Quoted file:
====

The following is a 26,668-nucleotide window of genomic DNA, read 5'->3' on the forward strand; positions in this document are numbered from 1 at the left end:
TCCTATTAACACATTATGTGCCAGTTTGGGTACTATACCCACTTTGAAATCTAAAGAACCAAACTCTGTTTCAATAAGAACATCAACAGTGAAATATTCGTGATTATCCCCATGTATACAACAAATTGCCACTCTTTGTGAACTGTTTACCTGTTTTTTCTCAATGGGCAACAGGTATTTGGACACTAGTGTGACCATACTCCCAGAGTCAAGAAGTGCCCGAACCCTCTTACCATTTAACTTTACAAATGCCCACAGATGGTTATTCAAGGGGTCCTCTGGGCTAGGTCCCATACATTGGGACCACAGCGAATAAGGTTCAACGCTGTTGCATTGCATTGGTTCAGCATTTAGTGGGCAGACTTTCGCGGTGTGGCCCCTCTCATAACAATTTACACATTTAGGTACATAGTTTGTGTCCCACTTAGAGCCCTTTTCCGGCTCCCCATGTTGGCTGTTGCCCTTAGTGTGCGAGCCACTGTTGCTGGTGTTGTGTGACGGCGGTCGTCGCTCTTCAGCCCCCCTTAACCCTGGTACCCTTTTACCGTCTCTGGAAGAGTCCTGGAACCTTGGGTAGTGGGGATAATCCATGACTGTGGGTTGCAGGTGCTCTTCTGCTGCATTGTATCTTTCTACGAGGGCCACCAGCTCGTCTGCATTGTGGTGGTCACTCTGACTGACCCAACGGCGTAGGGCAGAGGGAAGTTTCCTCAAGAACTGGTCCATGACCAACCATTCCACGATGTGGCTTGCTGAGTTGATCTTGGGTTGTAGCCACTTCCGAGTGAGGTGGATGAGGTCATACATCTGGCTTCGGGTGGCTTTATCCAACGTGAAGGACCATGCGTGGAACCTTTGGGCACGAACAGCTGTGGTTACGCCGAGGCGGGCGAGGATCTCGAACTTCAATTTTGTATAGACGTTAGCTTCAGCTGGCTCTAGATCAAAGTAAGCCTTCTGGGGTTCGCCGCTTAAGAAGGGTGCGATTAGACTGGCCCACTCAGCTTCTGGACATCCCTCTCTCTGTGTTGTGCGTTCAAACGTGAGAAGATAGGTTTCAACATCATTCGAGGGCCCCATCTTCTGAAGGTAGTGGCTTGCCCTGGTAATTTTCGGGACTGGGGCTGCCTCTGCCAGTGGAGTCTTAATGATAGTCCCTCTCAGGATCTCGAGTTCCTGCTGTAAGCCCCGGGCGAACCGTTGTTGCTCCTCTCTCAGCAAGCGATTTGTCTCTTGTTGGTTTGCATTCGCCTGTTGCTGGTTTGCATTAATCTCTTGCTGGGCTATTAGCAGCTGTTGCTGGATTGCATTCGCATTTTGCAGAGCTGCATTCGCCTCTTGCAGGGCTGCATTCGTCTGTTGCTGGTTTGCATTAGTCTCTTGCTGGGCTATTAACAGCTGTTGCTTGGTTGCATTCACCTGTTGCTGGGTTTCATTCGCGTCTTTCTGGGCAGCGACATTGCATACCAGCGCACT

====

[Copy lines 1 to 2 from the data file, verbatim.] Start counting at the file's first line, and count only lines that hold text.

The following is a 26,668-nucleotide window of genomic DNA, read 5'->3' on the forward strand; positions in this document are numbered from 1 at the left end:
TCCTATTAACACATTATGTGCCAGTTTGGGTACTATACCCACTTTGAAATCTAAAGAACCAAACTCTGTTTCAATAAGAACATCAACAGTGAAATATTCGTGATTATCCCCATGTATACAACAAATTGCCACTCTTTGTGAACTGTTTACCTGTTTTTTCTCAATGGGCAACAGGTATTTGGACACTAGTGTGACCATACTCCCAGAGTCAAGAAGTGCCCGAACCCTCTTACCATTTAACTTTACAAATGCCCACAGATGGTTATTCAAGGGGTCCTCTGGGCTAGGTCCCATACATTGGGACCACAGCGAATAAGGTTCAACGCTGTTGCATTGCATTGGTTCAGCATTTAGTGGGCAGACTTTCGCGGTGTGGCCCCTCTCATAACAATTTACACATTTAGGTACATAGTTTGTGTCCCACTTAGAGCCCTTTTCCGGCTCCCCATGTTGGCTGTTGCCCTTAGTGTGCGAGCCACTGTTGCTGGTGTTGTGTGACGGCGGTCGTCGCTCTTCAGCCCCCCTTAACCCTGGTACCCTTTTACCGTCTCTGGAAGAGTCCTGGAACCTTGGGTAGTGGGGATAATCCATGACTGTGGGTTGCAGGTGCTCTTCTGCTGCATTGTATCTTTCTACGAGGGCCACCAGCTCGTCTGCATTGTGGTGGTCACTCTGACTGACCCAACGGCGTAGGGCAGAGGGAAGTTTCCTCAAGAACTGGTCCATGACCAACCATTCCACGATGTGGCTTGCTGAGTTGATCTTGGGTTGTAGCCACTTCCGAGTGAGGTGGATGAGGTCATACATCTGGCTTCGGGTGGCTTTATCCAACGTGAAGGACCATGCGTGGAACCTTTGGGCACGAACAGCTGTGGTTACGCCGAGGCGGGCGAGGATCTCGAACTTCAATTTTGTATAGACGTTAGCTTCAGCTGGCTCTAGATCAAAGTAAGCCTTCTGGGGTTCGCCGCTTAAGAAGGGTGCGATTAGACTGGCCCACTCAGCTTCTGGACATCCCTCTCTCTGTGTTGTGCGTTCAAACGTGAGAAGATAGGTTTCAACATCATTCGAGGGCCCCATCTTCTGAAGGTAGTGGCTTGCCCTGGTAATTTTCGGGACTGGGGCTGCCTCTGCCAGTGGAGTCTTAATGATAGTCCCTCTCAGGATCTCGAGTTCCTGCTGTAAGCCCCGGGCGAACCGTTGTTGCTCCTCTCTCAGCAAGCGATTTGTCTCTTGTTGGTTTGCATTCGCCTGTTGCTGGTTTGCATTAATCTCTTGCTGGGCTATTAGCAGCTGTTGCTGGATTGCATTCGCATTTTGCAGAGCTGCATTCGCCTCTTGCAGGGCTGCATTCGTCTGTTGCTGGTTTGCATTAGTCTCTTGCTGGGCTATTAACAGCTGTTGCTTGGTTGCATTCACCTGTTGCTGGGTTTCATTCGCGTCTTTCTGGGCAGCGACATTGCATACCAGCGCACT